Teardrop Camping: Plan It or Wing It?

Tiny Yellow Teardrop reader ML recently asked this question:

"I'd be interested in discussing how much itinerary planning goes into your travels with your teardrop. I'd like to venture out with no particular route in mind, but I feel the need for reservations so I can drive along with confidence. Kind of keeps me from using the camper to the full extent that I should during good camping weather."

I'm also curious how often teardroppers plan out their camping trips or if they just wing it. We have done it both ways and I think it comes down to both timing and where you will be camping. A little bit of luck can be thrown in for good measure.

Our "lucky" campsite at Twin Lakes in California.

We recently got back from a teardrop camping trip down to the Mount Whitney area (trip post coming soon) and left on a Wednesday afternoon with about 300 miles to go. We had our reserved campsite for the Whitney area, but knew we would need to stop for the night somewhere along the way. Many of the campgrounds in the area along the Eastern Sierra can be reserved, but we were not sure where we would be at around sunset. We were planning on heading to our favorite campground at Convict Lake, but were so tired after a long day, we didn't make it. So we winged it and headed into a campground 10 miles off Highway 395, Twin Lakes. Luck must have been on our side because we pulled into the campground way after dark and got the very last spot next to a bubbling creek.

Our long-term reserved spot at Madison Campground in Yellowstone NP.

This doesn't always happen. There have been times when we've tried to wing it on a Thursday or Friday afternoon and have had to drive around to different campgrounds to find a space. This happened to us on the Oregon Coast. We went to four different campgrounds before we were able to squeeze into a space at Humbug Mountain State Park.

Our spot at the Gros Ventre Campground in Grand Teton.
In fact, I don't think the campground ever filled up over the weekend.

Some locations just don't warrant the "wing it" option. Some very popular areas like Yosemite, Yellowstone, the Grand Canyon and areas with amazing views like the Gulf Coast or the Pacific Ocean require reservations way in advance. When we went to Yellowstone National Park, we had our spot reserved about seven months ahead. However, when we went to nearby Grand Teton National Park on our way to Yellowstone, we winged it and arrived at the Gros Ventre Campground around 11:00 on a Friday morning and got a great spot just before the weekend groups showed up.

Another "lucky" site we got on Friday before Memorial Day at Silver Lake near Lake Tahoe.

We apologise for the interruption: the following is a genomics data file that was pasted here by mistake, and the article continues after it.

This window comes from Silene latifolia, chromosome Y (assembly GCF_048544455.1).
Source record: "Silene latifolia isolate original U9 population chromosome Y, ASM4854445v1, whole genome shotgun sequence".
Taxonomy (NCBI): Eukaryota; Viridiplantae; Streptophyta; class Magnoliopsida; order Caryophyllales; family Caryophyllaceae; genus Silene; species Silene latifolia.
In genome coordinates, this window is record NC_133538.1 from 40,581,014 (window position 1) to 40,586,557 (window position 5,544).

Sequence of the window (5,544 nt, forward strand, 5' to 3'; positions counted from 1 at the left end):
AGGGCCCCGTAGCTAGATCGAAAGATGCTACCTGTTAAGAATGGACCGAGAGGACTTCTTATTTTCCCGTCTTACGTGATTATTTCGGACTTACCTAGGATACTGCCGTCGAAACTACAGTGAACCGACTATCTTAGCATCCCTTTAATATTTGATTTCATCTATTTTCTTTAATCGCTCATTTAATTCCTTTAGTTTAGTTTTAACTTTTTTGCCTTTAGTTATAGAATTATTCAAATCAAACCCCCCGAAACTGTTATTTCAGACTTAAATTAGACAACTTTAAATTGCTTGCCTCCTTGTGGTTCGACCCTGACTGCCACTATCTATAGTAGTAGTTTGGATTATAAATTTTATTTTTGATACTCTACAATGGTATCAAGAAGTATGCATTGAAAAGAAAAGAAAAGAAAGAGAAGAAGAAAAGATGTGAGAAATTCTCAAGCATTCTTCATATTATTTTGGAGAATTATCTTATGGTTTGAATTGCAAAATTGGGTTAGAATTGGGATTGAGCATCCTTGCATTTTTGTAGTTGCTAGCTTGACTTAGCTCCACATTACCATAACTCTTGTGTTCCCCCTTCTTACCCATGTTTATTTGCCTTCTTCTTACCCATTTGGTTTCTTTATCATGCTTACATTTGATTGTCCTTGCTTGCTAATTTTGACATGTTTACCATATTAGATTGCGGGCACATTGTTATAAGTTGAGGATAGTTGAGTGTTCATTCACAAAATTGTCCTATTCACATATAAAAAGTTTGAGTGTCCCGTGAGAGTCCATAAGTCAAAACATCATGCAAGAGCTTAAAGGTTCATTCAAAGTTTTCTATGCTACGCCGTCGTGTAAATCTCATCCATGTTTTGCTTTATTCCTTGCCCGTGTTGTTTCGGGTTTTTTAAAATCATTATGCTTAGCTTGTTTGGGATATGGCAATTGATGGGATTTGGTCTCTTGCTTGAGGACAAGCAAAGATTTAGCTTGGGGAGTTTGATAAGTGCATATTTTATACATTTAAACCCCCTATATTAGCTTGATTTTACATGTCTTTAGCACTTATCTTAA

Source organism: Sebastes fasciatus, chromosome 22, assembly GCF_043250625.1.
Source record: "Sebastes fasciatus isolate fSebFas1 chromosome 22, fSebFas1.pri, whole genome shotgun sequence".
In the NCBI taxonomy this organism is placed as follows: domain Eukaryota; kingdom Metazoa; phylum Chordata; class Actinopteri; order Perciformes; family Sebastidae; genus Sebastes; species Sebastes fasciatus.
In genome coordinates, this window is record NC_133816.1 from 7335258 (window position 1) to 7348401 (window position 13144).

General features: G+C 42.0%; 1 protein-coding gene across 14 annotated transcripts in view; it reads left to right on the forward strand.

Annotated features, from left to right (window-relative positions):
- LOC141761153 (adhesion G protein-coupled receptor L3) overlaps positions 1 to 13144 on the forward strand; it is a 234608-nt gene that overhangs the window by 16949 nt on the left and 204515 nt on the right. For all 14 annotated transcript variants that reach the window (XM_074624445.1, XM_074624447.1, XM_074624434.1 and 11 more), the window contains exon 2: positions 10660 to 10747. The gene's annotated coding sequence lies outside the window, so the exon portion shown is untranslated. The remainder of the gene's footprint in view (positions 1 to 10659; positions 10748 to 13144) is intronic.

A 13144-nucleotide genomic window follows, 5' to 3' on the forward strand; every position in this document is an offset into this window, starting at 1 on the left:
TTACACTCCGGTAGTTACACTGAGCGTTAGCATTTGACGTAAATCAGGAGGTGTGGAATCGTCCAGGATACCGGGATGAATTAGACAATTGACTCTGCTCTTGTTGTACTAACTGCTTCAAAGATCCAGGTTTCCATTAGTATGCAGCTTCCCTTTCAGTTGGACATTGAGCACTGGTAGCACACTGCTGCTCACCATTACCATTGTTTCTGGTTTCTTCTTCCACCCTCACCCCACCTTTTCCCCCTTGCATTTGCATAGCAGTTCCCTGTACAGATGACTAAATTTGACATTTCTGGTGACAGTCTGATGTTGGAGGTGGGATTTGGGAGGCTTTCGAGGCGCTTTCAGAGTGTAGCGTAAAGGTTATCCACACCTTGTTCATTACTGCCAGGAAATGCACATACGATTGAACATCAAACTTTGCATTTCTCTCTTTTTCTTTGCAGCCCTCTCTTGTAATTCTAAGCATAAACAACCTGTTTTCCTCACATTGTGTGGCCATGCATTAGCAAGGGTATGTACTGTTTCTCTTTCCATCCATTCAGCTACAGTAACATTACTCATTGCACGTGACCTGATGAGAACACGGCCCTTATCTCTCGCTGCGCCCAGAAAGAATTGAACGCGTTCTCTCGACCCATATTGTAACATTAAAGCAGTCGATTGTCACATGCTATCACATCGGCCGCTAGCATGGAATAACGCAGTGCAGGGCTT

Teardrop cuteness and the "tribe" factor has also gotten us into very last minute camping spots. We wanted to take a quick weekend trip up to the Blue Lakes near our home and left on a Friday after work. We drove through the campground and could not find any open sites. However, just as we turned a corner, a couple was just starting to pack up their own teardrop trailer. We stopped and chatted with them about our darling trailers and they offered to give us their site when they left in about an hour.

So I think my advice to ML would be to first look into where you would like to go and then look up the available campgrounds in the area. Check out Reserve America and Recreation.gov to see if these campgrounds are very popular or can be reserved. Sometimes having a site reserved ahead of time can take a lot of stress off your trip. If they are not popular or cannot be reserved, then just head out and try your luck. Sometimes the hunt for a great campsite is part of the fun of teardrop camping.


  1. Christine, this is great advice. Thank you for sharing specific experiences. I agree that the mystery factor is why one ventures out in the first place. As it happens, I am about to set out this week on an end-of-summer venture and will bear all of this in mind, hoping for a tidy blend of serendipity and thoughtful foresight. A friend of mine has recommended the iExit app and Camp Finder app. I intend to try them out.

  2. Thank you for the additional sites, ML. I love your "serendipity and thoughtful foresight" comment. That summons the process up exactly.

  3. Hi Christine, Great post and am looking forward to your Mt Whitney post.
    Over the years of camping we have moved from winging it to having reservations. One of our favorite places to camp is Jumbo Rocks at Joshua Tree NP and takes no reservations. We've been lucky and have always gotten a site but we also have a back up plan on some BLM land a short drive a way.

    But on a long trip I like to know I have a place to stop for the night and have found it convenient to have those reservations in place.

    1. Thanks Marie. I love the idea of having a backup plan. Many places don't have access to BLM land, but it's good to have that information on hand.

  4. Hi Christine! I love your blog. My husband and I just recently purchased our first teardrop camper and are loving it. I have two questions that don't really pertain to this article that I'm hoping you can answer. What shelter are you using over the picnic tables in the pictures above and where did you find the cargo net you are using on the interior of your camper?

    1. Hello Erica. Thank you and congratulations on your new tear! The shelter is an REI Alcove with one set of windwalls. They are about $130 from REI. The cargo net is one that can be used in the back of a truck or in the cargo area of a hatchback. I found mine on Amazon. Look under trunk or cargo netting and look for your teardrop's width.